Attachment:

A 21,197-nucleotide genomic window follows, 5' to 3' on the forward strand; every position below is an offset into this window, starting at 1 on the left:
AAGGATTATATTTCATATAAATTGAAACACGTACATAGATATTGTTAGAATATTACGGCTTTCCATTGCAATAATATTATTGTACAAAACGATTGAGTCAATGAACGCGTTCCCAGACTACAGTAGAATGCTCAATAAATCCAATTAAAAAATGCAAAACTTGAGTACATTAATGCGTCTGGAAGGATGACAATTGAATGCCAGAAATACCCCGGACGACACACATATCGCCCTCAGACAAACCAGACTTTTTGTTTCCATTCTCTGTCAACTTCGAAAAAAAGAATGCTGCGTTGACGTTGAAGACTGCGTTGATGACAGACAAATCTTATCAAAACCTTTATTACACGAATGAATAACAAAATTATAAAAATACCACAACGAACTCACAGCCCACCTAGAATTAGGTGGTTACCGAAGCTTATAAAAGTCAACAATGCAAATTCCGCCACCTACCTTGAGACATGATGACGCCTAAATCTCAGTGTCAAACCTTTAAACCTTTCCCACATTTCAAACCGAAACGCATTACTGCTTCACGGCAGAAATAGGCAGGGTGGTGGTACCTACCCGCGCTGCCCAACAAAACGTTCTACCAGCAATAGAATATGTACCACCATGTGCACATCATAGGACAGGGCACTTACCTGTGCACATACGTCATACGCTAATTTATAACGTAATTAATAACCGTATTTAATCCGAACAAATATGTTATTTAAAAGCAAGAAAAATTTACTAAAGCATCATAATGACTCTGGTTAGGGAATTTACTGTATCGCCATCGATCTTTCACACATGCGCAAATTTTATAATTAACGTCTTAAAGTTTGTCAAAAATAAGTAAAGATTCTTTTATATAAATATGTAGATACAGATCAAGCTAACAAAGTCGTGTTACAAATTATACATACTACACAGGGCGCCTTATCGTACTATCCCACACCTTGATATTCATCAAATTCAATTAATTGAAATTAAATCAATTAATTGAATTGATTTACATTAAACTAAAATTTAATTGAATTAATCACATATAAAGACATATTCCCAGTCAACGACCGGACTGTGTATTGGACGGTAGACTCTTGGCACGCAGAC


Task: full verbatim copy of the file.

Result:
A 21,197-nucleotide genomic window follows, 5' to 3' on the forward strand; every position below is an offset into this window, starting at 1 on the left:
AAGGATTATATTTCATATAAATTGAAACACGTACATAGATATTGTTAGAATATTACGGCTTTCCATTGCAATAATATTATTGTACAAAACGATTGAGTCAATGAACGCGTTCCCAGACTACAGTAGAATGCTCAATAAATCCAATTAAAAAATGCAAAACTTGAGTACATTAATGCGTCTGGAAGGATGACAATTGAATGCCAGAAATACCCCGGACGACACACATATCGCCCTCAGACAAACCAGACTTTTTGTTTCCATTCTCTGTCAACTTCGAAAAAAAGAATGCTGCGTTGACGTTGAAGACTGCGTTGATGACAGACAAATCTTATCAAAACCTTTATTACACGAATGAATAACAAAATTATAAAAATACCACAACGAACTCACAGCCCACCTAGAATTAGGTGGTTACCGAAGCTTATAAAAGTCAACAATGCAAATTCCGCCACCTACCTTGAGACATGATGACGCCTAAATCTCAGTGTCAAACCTTTAAACCTTTCCCACATTTCAAACCGAAACGCATTACTGCTTCACGGCAGAAATAGGCAGGGTGGTGGTACCTACCCGCGCTGCCCAACAAAACGTTCTACCAGCAATAGAATATGTACCACCATGTGCACATCATAGGACAGGGCACTTACCTGTGCACATACGTCATACGCTAATTTATAACGTAATTAATAACCGTATTTAATCCGAACAAATATGTTATTTAAAAGCAAGAAAAATTTACTAAAGCATCATAATGACTCTGGTTAGGGAATTTACTGTATCGCCATCGATCTTTCACACATGCGCAAATTTTATAATTAACGTCTTAAAGTTTGTCAAAAATAAGTAAAGATTCTTTTATATAAATATGTAGATACAGATCAAGCTAACAAAGTCGTGTTACAAATTATACATACTACACAGGGCGCCTTATCGTACTATCCCACACCTTGATATTCATCAAATTCAATTAATTGAAATTAAATCAATTAATTGAATTGATTTACATTAAACTAAAATTTAATTGAATTAATCACATATAAAGACATATTCCCAGTCAACGACCGGACTGTGTATTGGACGGTAGACTCTTGGCACGCAGAC